Elk Grove News

Elk Grove launches new social media effort to feed the hungry

Popular websites already help consumers connect with private owners to rent vacation homes, parking spaces and vehicles. Elk Grove is using a new social media venture for a more charitable purpose: connecting residents in need with excess food that would otherwise go to waste.

The city has teamed up with Sonoma County-based CropMobster to form the Elk Grove Community Exchange, where food providers can reach out to charities, gleaners and hungry families who have signed up to receive alerts. The website is elkgrove.cropmobster.com

The instantaneous nature of the alerts is particularly important when providers have a large supply of perishables, as was the case Wednesday when local food broker Josh Jordan had more than a ton of cucumbers without a home.

“My job is to find a viable home for the product, but there are times when, logistically, there are so many mountains to climb that it becomes too expensive to make that happen,” said Jordan of food brokerage River City Produce. “But you shouldn’t just throw that away.”

In Elk Grove, hunger and food insecurity continue to tug at residents. Elk Grove Food Bank, which is sponsoring the new website, serves some 3,300 people monthly, a growing number of whom are seniors on fixed incomes. Food bank officials say it served nearly 35,000 people during fiscal year 2012-2013.

Elk Grove Mayor Gary Davis formally introduced the city’s partnership with Sonoma-based CropMobster at his March 28 State of the City address.

“Like two ships passing in the night, food goes to waste and people go hungry,” Davis said in his address. “Not in Elk Grove. Not anymore.”

Nick Papadopoulos launched CropMobster last March from his family’s Sonoma County farm out of frustration, he said, after seeing the food they grew there going to waste.

“I was frustrated that food was going to the chickens instead of people,” Papadopoulos said.

“It’s one of the ideas that I call ‘innovative common sense,’ ” Davis said on Wednesday. “Whether it’s a restaurant or a backyard farmer, everybody has a level of food excess while others struggle to put three meals together.”

A year on, the Sonoma-based exchange now has 5,000 participants in 12 Bay Area counties, Papadopolous said. In Elk Grove alone, the exchange has registered about 1,000 people to the site since the March 28 launch and Papadopoulos says the effort has already collected nearly five tons of produce that otherwise would be headed to local landfills.

Papadopoulos’ harvest-turned-chicken feed was but a small example of a much larger problem. He cited Natural Resources Defense Council statistics that show 40 percent of food in America is wasted – about $165 billion annually. Shrinking the amount of food wasted by 15 percent, the NRDC said, would feed more than 25 million people a year.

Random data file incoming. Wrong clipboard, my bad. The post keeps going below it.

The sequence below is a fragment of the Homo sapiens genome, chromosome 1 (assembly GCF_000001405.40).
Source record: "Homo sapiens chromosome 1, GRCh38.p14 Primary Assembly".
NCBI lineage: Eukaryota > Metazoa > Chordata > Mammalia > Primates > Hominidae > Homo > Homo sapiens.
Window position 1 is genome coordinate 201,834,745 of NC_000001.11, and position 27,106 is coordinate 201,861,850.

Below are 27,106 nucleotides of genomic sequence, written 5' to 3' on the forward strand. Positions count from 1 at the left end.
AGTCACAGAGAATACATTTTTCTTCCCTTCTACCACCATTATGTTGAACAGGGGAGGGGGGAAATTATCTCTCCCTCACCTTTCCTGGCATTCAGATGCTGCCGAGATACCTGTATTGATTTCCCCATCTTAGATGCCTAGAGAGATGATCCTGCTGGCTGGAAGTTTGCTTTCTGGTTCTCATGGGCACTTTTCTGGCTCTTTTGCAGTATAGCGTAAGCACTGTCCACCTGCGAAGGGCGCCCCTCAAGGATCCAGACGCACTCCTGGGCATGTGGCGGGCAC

The Elk Grove High School Future Farmers of America club on Friday posted an alert that it had 20 dozen eggs available for a local food closet or church pantry and expected to continue producing 12-15 dozen a week.

The Elk Grove Food Bank posted Tuesday that it was looking for 100 volunteers who could help harvest leftover crops from area farms. The organization, which has served Elk Grove for 40 years, also began serving south Sacramento this year.

It was an example of how the community exchange hopes to mobilize so-called “glean teams” – volunteers who help harvest fruits and vegetables at farms, orchards and homes. City leaders also hope the site will attract growers and ranchers, restaurants and farmers’ markets, even backyard gardeners.

“If food is made, people can share it through the social network,” said Davis, who began talking in February with CropMobster about a pilot program in his city. “It also solves an age-old social problem.”

Take the load of Baja California-grown cucumbers Jordan’s River City Produce hauled away to its new home at the Elk Grove Food Bank Thursday afternoon. Jordan is a man on the move with clients in 25 states across the country and in Sacramento.

“We ship by air, by rail, over land by truck, on vessels,” Jordan said. “I’ll even carry the product across the street if I have to.”

But sometimes, time, market, logistics and other factors conspire against his perishable shipment. That’s where the Elk Grove Community Exchange can come in, Jordan said.

City leaders have endorsed the joint venture, seeing it as a way to preserve Elk Grove’s unique rural character, while helping to solve the growing issue of food insecurity in the city.

Councilman Patrick Hume listened intently from the dais as Papadopoulos presented his pitch to the council days before Elk Grove Community Exchange went live.

“You’re onto something here,” Hume said. “This is an elegant solution to a complicated problem.”

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